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HP predicts zero revenue growth in 2014

The technology giant shuffles top executives.

The world’s largest PC marker Hewlett-Packard (HP), which registered a fall of 8 per cent in net revenue for the third quarter of 2013, is not optimistic of achieving revenue growth in 2014.

For the third-quarter of 2013, the company posted net revenue of $27.2bn, in the wake of slowdown in global PC market.

Meg Whitman, CEO of HP, said: "Weak execution has amplified the market challenges we know exist. It's unlikely... that we’ll see the growth in 2014 that I had hoped."

Whitman also agreed that management errors in the enterprise group had led to a loss of 5 percentage points of market share in servers during the quarter.

Except the software division, all other HP units saw decline in revenues during the quarter. Personal systems, printing, enterprise group, enterprise services, and financial services divisions posted a fall in revenue of 11 per cent, 4 per cent, 9 per cent, and 6 per cent respectively on a year-over-year basis.

However, software division improved revenue by 1 per cent year-over-year with a 20.5 per cent operating margin.

During the quarter, the company returned to profit by earning $1.4bn, compared to a loss of $8.9bn for the same period last year.

Whitman added: "We are already seeing significant improvement in our operations, we are successfully rebuilding our balance sheet, our cost structure is more closely aligned with our revenue and we have reignited innovation at HP, with a focus on the customer."

The company’s weak performance also led to leadership changes.  On  Wednesday, Dave Donatelli was replaced by Bill Veghte to head Enterprise Group, which is HP's second-largest and most critical unit. Donatelli, considered to be a star executive, has been assigned to identify companies with initial stage technologies for acquisition.

In June, Whitman moved PC division head Todd Bradley to boost China unit. Going forward, HP will club its marketing and communications divisions under the leadership of chief communications officer Henry Gomez.

Meanwhile, HP shares fell by about 6 per cent in after-hours trading.

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Is anyone prepared to solve the NHS funding crisis?

As long as the political taboo on raising taxes endures, the service will be in financial peril. 

It has long been clear that the NHS is in financial ill-health. But today's figures, conveniently delayed until after the Conservative conference, are still stunningly bad. The service ran a deficit of £930m between April and June (greater than the £820m recorded for the whole of the 2014/15 financial year) and is on course for a shortfall of at least £2bn this year - its worst position for a generation.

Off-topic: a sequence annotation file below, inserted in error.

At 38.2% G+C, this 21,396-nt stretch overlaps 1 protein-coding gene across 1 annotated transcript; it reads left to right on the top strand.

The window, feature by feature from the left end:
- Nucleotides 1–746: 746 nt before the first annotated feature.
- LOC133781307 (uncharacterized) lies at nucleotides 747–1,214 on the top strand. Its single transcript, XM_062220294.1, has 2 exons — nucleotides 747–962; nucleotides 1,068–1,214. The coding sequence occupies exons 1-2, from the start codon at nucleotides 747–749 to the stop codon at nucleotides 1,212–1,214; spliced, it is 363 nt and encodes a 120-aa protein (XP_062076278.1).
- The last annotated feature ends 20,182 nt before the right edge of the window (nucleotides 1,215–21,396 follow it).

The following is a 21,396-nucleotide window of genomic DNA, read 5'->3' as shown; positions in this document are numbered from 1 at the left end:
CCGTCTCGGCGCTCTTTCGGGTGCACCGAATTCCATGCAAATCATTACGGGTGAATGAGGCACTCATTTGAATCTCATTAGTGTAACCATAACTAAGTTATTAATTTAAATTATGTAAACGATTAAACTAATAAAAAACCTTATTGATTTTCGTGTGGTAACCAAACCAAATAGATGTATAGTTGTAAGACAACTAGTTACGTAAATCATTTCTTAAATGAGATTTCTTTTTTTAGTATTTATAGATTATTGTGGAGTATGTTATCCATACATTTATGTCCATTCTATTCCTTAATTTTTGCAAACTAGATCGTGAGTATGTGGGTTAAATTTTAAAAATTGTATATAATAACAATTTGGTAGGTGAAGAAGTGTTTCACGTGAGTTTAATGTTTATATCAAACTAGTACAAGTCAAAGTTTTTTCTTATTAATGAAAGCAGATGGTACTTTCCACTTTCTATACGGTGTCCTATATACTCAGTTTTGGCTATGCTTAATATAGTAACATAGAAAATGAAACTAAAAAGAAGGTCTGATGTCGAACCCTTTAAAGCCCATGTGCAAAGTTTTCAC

Though often described as having been shielded from austerity, owing to its ring-fenced budget, the NHS is enduring the toughest spending settlement in its history. Since 1950, health spending has grown at an average annual rate of 4 per cent, but over the last parliament it rose by just 0.5 per cent. An ageing population, rising treatment costs and the social care crisis all mean that the NHS has to run merely to stand still. The Tories have pledged to provide £10bn more for the service but this still leaves £20bn of efficiency savings required. 

Speculation is now turning to whether George Osborne will provide an emergency injection of funds in the Autumn Statement on 25 November. But the long-term question is whether anyone is prepared to offer a sustainable solution to the crisis. Health experts argue that only a rise in general taxation (income tax, VAT, national insurance), patient charges or a hypothecated "health tax" will secure the future of a universal, high-quality service. But the political taboo against increasing taxes on all but the richest means no politician has ventured into this territory. Shadow health secretary Heidi Alexander has today called for the government to "find money urgently to get through the coming winter months". But the bigger question is whether, under Jeremy Corbyn, Labour is prepared to go beyond sticking-plaster solutions. 

George Eaton is political editor of the New Statesman.